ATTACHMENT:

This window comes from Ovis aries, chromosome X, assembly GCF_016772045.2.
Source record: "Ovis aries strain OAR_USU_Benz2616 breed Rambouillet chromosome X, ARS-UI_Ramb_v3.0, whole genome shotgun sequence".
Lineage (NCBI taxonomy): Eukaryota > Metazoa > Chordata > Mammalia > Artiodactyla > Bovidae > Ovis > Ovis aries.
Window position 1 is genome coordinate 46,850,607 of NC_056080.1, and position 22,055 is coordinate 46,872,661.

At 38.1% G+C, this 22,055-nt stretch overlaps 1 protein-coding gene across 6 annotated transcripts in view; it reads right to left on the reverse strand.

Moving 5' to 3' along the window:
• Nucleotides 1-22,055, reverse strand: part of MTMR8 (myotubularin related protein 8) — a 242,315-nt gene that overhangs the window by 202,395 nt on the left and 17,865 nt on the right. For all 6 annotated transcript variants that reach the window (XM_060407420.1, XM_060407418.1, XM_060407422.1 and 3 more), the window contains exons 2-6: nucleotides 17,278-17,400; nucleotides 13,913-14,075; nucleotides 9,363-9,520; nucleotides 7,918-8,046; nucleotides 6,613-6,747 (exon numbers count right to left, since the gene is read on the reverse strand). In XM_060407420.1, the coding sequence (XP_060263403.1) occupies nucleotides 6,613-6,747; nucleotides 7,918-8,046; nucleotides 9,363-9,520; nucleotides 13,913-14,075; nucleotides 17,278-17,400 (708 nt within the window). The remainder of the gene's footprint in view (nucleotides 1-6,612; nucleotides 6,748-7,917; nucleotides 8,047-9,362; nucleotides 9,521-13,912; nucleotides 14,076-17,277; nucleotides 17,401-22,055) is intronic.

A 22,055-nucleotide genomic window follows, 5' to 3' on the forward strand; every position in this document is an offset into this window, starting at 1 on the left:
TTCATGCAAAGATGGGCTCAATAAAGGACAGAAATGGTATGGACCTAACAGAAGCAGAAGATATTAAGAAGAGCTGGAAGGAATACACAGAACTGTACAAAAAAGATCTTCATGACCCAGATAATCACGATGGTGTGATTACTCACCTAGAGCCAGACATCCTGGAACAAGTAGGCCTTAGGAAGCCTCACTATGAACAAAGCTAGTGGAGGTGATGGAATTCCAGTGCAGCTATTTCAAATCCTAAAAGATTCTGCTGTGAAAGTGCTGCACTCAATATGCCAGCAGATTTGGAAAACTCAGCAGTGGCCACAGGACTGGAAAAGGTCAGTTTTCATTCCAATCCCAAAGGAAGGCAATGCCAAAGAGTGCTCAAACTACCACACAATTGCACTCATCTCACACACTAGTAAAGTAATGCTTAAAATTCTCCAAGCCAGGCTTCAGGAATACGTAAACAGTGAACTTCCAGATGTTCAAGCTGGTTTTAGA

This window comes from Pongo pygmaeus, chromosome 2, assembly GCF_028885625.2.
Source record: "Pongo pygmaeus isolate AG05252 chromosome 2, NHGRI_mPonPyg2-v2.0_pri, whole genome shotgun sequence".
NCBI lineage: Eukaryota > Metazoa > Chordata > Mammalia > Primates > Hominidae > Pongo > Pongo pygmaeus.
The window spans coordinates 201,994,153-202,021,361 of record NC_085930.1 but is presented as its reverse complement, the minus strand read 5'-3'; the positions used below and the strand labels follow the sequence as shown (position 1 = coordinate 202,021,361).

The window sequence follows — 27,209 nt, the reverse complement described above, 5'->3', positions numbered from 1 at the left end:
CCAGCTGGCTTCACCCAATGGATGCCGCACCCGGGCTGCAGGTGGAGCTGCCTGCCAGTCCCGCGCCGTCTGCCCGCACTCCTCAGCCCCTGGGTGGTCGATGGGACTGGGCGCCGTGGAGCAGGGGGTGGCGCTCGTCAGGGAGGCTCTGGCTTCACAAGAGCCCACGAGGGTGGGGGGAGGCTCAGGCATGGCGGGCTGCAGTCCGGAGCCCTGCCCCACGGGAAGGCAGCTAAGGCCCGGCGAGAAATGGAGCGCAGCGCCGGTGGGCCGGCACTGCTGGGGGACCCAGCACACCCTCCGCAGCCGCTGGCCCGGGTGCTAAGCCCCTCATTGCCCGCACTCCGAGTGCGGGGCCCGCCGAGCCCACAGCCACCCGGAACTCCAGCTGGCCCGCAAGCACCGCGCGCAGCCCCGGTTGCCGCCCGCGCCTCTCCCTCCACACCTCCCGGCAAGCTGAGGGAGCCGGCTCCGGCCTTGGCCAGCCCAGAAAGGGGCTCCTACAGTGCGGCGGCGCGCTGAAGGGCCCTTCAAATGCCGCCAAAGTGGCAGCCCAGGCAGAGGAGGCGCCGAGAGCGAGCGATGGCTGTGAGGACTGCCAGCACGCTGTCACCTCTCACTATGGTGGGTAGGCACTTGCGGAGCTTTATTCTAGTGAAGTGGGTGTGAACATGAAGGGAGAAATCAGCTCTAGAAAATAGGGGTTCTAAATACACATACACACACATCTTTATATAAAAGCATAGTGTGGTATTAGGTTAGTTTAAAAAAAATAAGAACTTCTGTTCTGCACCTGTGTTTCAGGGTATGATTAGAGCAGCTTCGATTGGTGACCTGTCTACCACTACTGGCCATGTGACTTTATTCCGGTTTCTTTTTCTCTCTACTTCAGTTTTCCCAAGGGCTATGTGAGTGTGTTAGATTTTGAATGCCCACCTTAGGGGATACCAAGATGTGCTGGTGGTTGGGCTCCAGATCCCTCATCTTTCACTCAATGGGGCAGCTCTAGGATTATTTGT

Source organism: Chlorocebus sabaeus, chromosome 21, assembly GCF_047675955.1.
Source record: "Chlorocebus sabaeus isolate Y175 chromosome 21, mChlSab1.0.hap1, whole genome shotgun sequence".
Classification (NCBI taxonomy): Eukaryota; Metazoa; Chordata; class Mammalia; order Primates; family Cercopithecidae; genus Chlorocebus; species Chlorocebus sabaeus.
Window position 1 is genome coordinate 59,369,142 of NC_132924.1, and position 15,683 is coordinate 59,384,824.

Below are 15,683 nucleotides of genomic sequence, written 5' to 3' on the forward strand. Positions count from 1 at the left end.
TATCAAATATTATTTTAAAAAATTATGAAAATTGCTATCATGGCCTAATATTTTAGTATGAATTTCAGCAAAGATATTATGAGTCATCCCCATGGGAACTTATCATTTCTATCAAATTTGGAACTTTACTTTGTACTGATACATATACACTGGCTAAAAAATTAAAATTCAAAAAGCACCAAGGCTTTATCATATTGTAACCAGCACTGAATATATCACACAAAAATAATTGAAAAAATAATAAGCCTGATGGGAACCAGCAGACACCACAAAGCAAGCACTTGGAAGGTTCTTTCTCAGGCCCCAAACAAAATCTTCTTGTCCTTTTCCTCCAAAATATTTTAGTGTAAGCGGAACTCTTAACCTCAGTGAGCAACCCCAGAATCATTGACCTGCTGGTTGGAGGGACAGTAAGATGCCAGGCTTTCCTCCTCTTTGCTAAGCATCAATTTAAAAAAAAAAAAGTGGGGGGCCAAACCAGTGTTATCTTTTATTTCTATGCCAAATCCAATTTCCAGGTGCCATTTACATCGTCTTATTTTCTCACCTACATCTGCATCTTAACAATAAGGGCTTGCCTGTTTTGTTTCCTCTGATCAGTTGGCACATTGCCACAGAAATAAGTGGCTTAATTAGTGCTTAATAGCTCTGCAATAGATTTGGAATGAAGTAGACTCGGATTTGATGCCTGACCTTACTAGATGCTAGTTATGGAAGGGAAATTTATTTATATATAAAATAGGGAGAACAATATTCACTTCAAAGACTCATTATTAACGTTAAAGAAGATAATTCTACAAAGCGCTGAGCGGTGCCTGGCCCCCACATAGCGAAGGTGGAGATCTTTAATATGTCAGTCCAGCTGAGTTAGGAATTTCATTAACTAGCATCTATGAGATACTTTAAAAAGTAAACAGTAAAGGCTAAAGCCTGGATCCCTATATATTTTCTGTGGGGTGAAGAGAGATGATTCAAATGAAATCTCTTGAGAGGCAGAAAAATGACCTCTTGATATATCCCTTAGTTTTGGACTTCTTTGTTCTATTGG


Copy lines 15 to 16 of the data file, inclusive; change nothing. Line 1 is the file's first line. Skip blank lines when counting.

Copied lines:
CCAGCTGGCTTCACCCAATGGATGCCGCACCCGGGCTGCAGGTGGAGCTGCCTGCCAGTCCCGCGCCGTCTGCCCGCACTCCTCAGCCCCTGGGTGGTCGATGGGACTGGGCGCCGTGGAGCAGGGGGTGGCGCTCGTCAGGGAGGCTCTGGCTTCACAAGAGCCCACGAGGGTGGGGGGAGGCTCAGGCATGGCGGGCTGCAGTCCGGAGCCCTGCCCCACGGGAAGGCAGCTAAGGCCCGGCGAGAAATGGAGCGCAGCGCCGGTGGGCCGGCACTGCTGGGGGACCCAGCACACCCTCCGCAGCCGCTGGCCCGGGTGCTAAGCCCCTCATTGCCCGCACTCCGAGTGCGGGGCCCGCCGAGCCCACAGCCACCCGGAACTCCAGCTGGCCCGCAAGCACCGCGCGCAGCCCCGGTTGCCGCCCGCGCCTCTCCCTCCACACCTCCCGGCAAGCTGAGGGAGCCGGCTCCGGCCTTGGCCAGCCCAGAAAGGGGCTCCTACAGTGCGGCGGCGCGCTGAAGGGCCCTTCAAATGCCGCCAAAGTGGCAGCCCAGGCAGAGGAGGCGCCGAGAGCGAGCGATGGCTGTGAGGACTGCCAGCACGCTGTCACCTCTCACTATGGTGGGTAGGCACTTGCGGAGCTTTATTCTAGTGAAGTGGGTGTGAACATGAAGGGAGAAATCAGCTCTAGAAAATAGGGGTTCTAAATACACATACACACACATCTTTATATAAAAGCATAGTGTGGTATTAGGTTAGTTTAAAAAAAATAAGAACTTCTGTTCTGCACCTGTGTTTCAGGGTATGATTAGAGCAGCTTCGATTGGTGACCTGTCTACCACTACTGGCCATGTGACTTTATTCCGGTTTCTTTTTCTCTCTACTTCAGTTTTCCCAAGGGCTATGTGAGTGTGTTAGATTTTGAATGCCCACCTTAGGGGATACCAAGATGTGCTGGTGGTTGGGCTCCAGATCCCTCATCTTTCACTCAATGGGGCAGCTCTAGGATTATTTGT

Source organism: Chlorocebus sabaeus, chromosome 21, assembly GCF_047675955.1.